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El Enemigo: A blend of terroir, Cabernet Franc and the Uco Valley

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Wines that represent the very essence of their terroir...

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El Enemigo: A blend of terroir, Cabernet Franc and the Uco Valley

At the end of the journey, we remember only one battle: the one we fought against ourselves, the original enemy, the one that defined us.’ This quote adorns every bottle made by El Enemigo, Spanish for ‘The Enemy’. El Enemigo is a joint project between two great minds: Alejandro Vigil (who is also winemaking director at Catena Zapata) and Adrianna Catena (a historian and daughter of Nicolás Catena; the 2009 Decanter Man of the Year).

The deal was effectively sealed during a September stroll along the Thames in London following a dinner to celebrate Nicolás’ Decanter honour. Adrianna and Alejandro agreed to pursue their shared dream of producing fresh, high-altitude Cabernet Francs, which tapped into their mutual love for tradition and history. Alejandro has overseen winemaking duties at Catena Zapata since 2002, while Adrianna gained her wine knowledge by enjoying many bottles of top Bordeaux with her father. ‘I will never forget the first time dad got a shipment from France and he opened a bottle of Cheval Blanc for me,’ she recalls fondly.

Alejandro is an agronomist who graduated top of his agricultural engineering class before assuming the role of Head of Soils at Argentina’s National Research Institute. Then came the call from Nicolás Catena, who wanted him to study and analyse the soils on Catena’s various family farms.

Alejandro Vigil.

In line with Alejandro’s and Adrianna’s shared passion for history, a nod to the past can often be found in their wines. Their Cabernet Francs hark back to Pomerol’s yesteryear, when the grape was always the foundation of the blend and then complemented by other Bordeaux varieties. They also use large, old oak barrels which echo those used in Mendoza more than 100 years ago, when the staves were shipped in from Italy to be put together and re-toasted in Mendoza.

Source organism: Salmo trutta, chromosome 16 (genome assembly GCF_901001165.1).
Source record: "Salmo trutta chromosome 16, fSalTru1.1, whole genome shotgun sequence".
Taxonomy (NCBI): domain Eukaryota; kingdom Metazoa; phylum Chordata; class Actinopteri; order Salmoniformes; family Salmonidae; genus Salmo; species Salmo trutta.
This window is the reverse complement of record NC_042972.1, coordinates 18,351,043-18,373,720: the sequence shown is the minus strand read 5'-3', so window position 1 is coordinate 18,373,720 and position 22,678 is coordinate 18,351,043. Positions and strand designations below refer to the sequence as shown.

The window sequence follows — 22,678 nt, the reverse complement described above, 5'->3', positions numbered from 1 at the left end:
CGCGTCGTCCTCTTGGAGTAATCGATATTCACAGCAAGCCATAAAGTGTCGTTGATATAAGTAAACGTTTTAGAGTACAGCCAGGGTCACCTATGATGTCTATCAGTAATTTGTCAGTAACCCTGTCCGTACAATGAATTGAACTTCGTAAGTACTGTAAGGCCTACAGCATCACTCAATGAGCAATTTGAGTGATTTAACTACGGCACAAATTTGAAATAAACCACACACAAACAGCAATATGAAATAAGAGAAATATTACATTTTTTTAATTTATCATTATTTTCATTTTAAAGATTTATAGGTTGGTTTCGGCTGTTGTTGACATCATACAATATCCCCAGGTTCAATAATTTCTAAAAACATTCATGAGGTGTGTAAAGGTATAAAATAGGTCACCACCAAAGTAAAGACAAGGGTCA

However, El Enemigo is not merely a project of deference to times gone by. With Cabernet Franc as its undisputed focus, it has zoned in on specific micro-climates which display unique terroirs within single-site vineyards at altitudes of up to 1,470m. None are more important than in Mendoza’s Tupungato sub-region of Gualtallary, where the calcareous soils are of oceanic origin.

Here, high levels of sunlight and sunshine hours as well as the broad range of day and night temperatures allow the grapes to ripen fully while also locking in acidity levels. This results in plush but balanced wines.

Gran Enemigo

El Enemigo can also boast a Bonarda producing vineyard in Rivadivia in eastern Mendoza (planted at 650m altitude on sandy soils) that is more than 100 years old. This is in addition to other carefully tended vineyards in Chacayes, Agrelo as well as El Cepillo in the San Carlos commune of Mendoza.

The fruit from these varied sites ends up the cellar that Alejandro built on his family property. It sits alongside his highly-regarded restaurant, Casa Vigil, which he runs with his wife, María Sance. It is an incessant eye for detail which has provided the building blocks of El Enemigo’s superlative wines and their accompanying success around the world – as evidenced by a brace of Gold medals at the 2018 Decanter World Wine Awards. The Gran Enemigo Single Vineyard Gualtallary 2013 (pictured left) which contains 15% Malbec to enhance its complexity, was described by the Argentina judging panel as ‘a super example’ that boasts ‘a lovely polished nose of pretty notes of dark, ripe forest fruits and herbs’ and a ‘supremely expressive and concentrated’ palate with ‘lots of poise and elegance’.

One of the concrete eggs.

Its stablemate, the Gran Enemigo Single Vineyard El Cepillo 2013 – which scored 96 points – has the same blend of grapes and the judging panel (overseen by multi-award-winning sommelier Paz Levinson) described it being ‘a great wine showing clever winemaking’ and appreciating its ‘pretty palate’ packed full of complex fruit.

‘I always look to experiment with my wines so don’t follow any recipe,’ says Alejandro. ‘Year after year I try to express the purity of the fruit and the soil, and that’s another reason why in the cellar I use concrete eggs, old foudres and barrels of various sizes and ages.’

It is this core belief and desire to understand the land which drives the pair, and alongside Alejandro’s passion for plants and soil means their wines represent the very essence of terroir.

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